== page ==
And Now a Word from the Panel: 2015 JPML Practice Trends
Welcome to our fourth year of "And Now a Word from the Panel," a bimonthly column that "rides the circuit" with the Judicial Panel on Multidistrict Litigation as it meets at venues around the country.
For more articles from Alan on Multidistrict Litigation, read our report "MDL and Its Impact on Your Company."
As in years past, the panel once again heads south. We return to the panel's traditional January location, the Sunshine State, though this year there's a slight shift west to Ft. Myers (rather than Miami or Orlando).
What better way to add to the excitement of the NFL's 50th "Big Game" in early February then to once again explore the confluence of the worlds of football and MDLs. As this column has previously reported, MDL fanatics may finally have their wish of a true "Fantasy Football MDL." But before we indulge ourselves and also report on the panel's December hearing in the "Big Easy," we take a broader look back at 2015. Specifically, we examine the JPML trends over the past year and how they compare with prior years.
2015: By the Numbers
It was another busy year for the panel. And with football very much on the panel's mind (and docket), we are pleased to report that following the lead of the NFC East winner, the panel avoided a sub-500 season, with a strong finish at year-end. More precisely, with its grant of eight of the 10 MDL petitions considered at the December hearing, the panel crawled its way back to finish 2015 with a .500 record—granting 36 of the 72 MDL petitions it ruled upon.1 This continues the trend of recent years, in which the panel has appeared to give greater scrutiny to MDL petitions. Down from its .640 record for 2014, the panel's 2015 record was a far cry from 2009, when the panel granted more than 80 percent of the MDL motions that it considered.2 Interestingly, there are currently 271 MDL proceedings, a nearly 7 percent decrease from the 290 MDLs pending at the end of 2014.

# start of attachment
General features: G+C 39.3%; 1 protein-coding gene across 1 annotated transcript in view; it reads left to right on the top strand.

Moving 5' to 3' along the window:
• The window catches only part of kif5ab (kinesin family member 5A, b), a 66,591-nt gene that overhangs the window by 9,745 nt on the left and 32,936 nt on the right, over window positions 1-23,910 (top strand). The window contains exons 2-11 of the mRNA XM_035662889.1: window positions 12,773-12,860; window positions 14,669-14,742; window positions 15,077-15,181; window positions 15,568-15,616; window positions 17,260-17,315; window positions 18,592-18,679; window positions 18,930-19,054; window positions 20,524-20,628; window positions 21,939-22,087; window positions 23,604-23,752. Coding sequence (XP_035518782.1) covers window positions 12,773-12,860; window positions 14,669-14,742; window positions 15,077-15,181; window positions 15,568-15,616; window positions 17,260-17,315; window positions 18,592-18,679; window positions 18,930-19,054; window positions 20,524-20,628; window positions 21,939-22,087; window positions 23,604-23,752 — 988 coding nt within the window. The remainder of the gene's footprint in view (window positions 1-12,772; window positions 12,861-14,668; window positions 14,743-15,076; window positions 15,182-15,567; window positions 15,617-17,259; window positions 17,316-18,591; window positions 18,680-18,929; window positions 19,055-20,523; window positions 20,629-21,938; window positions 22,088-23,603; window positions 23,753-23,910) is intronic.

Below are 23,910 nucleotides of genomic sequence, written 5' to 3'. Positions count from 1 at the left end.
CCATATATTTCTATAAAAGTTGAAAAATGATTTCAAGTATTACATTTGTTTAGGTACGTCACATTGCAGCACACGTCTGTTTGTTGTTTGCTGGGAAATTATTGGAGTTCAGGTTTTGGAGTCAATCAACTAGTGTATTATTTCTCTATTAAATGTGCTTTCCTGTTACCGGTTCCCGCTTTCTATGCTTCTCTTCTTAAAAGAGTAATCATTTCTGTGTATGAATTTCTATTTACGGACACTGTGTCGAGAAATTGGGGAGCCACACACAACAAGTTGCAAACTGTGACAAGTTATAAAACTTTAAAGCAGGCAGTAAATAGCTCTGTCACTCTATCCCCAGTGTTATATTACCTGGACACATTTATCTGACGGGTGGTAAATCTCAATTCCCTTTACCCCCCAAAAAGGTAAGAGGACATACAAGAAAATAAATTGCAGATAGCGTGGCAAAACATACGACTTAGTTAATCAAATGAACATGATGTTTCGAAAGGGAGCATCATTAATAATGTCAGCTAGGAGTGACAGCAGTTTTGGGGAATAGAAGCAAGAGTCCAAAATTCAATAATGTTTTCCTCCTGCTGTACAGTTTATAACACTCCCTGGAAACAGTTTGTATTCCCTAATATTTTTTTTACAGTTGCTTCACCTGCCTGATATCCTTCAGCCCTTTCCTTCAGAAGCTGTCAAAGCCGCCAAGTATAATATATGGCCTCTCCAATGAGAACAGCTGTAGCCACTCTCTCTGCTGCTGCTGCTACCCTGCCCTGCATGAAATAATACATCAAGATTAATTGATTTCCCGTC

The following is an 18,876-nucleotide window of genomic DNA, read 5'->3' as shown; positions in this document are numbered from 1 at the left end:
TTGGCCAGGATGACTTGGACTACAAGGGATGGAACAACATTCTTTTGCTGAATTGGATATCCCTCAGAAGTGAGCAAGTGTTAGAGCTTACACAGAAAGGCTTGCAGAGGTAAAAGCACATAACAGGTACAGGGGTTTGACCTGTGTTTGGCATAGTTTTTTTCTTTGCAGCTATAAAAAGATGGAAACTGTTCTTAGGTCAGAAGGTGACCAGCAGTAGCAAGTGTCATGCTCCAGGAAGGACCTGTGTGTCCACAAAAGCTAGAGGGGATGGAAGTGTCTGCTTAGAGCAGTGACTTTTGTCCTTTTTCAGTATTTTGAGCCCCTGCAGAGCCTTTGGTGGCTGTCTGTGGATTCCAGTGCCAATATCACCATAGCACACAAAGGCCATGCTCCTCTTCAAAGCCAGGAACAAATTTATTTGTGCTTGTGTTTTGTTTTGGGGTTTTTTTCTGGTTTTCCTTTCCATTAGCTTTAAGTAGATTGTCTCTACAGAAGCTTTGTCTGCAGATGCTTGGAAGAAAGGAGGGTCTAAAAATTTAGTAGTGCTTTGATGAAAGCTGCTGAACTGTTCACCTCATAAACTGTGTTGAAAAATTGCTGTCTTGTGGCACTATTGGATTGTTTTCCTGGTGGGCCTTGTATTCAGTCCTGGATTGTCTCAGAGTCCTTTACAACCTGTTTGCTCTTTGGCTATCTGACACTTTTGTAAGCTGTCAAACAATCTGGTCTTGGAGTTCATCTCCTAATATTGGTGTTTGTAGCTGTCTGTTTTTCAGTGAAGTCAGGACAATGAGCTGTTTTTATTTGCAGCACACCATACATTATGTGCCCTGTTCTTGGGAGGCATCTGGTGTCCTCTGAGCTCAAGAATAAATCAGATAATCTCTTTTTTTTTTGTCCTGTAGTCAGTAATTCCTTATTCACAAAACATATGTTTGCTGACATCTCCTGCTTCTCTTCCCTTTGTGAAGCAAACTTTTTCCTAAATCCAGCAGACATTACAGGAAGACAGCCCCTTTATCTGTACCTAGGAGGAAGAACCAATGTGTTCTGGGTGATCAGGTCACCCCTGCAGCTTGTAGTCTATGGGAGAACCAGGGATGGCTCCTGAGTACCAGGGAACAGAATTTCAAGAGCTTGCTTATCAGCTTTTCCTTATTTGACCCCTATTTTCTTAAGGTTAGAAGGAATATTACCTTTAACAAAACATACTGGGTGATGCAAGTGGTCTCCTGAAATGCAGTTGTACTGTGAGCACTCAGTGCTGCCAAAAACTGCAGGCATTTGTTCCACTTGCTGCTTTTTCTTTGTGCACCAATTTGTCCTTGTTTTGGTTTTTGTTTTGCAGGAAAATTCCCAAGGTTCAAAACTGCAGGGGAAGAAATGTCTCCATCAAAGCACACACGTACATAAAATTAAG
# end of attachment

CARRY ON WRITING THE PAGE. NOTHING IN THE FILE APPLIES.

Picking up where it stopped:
The table below compares the panel's 2015 "stats" with those from 20143:
2015: MDL Venues
Looking beyond the raw numbers and at one of this column's favorite topics, we can glean a number of tidbits from the panel's 2015 selection of MDL venues and the factors that it considered.
The new 2015 MDLs are relatively evenly dispersed throughout the country. Out of the 36 MDL proceedings that were created in 2015:
- 31 percent (11) are venued in the centrally located, Midwest (Illinois, Indiana, Kansas, Minnesota, Missouri, Ohio)4]
- 25 percent (9) are venued in the West (Arizona, California, Oregon)
- 25 percent (9) are venued in the South (Alabama, the District of Columbia, Florida, South Carolina, Texas, Virginia)
- 19 percent (7) are venued in the Northeast (Massachusetts, New Jersey, New York, Pennsylvania)
The factors used by the panel to decide the locale of new MDL proceedings continue to generally echo those used in years past, including, but not limited to:
- Location of defendants' headquarters
- Location of witnesses and documents
- Venue of pending actions
- Venue of first-filed action
- A geographically centrally located forum
Nevertheless, MDL practitioners should be mindful that the following factors were used by the panel in 2015 to select an MDL judge:
- The judge has not yet presided over an MDL5
- For patent cases, the judge is a participant in the national "Patent Pilot Program"6
- For a particularly complex MDL, the judge previously presided over 9 MDL dockets7
And we were once again reminded by the panel that an action need not be pending in the district ultimately selected as the MDL transferee district court.8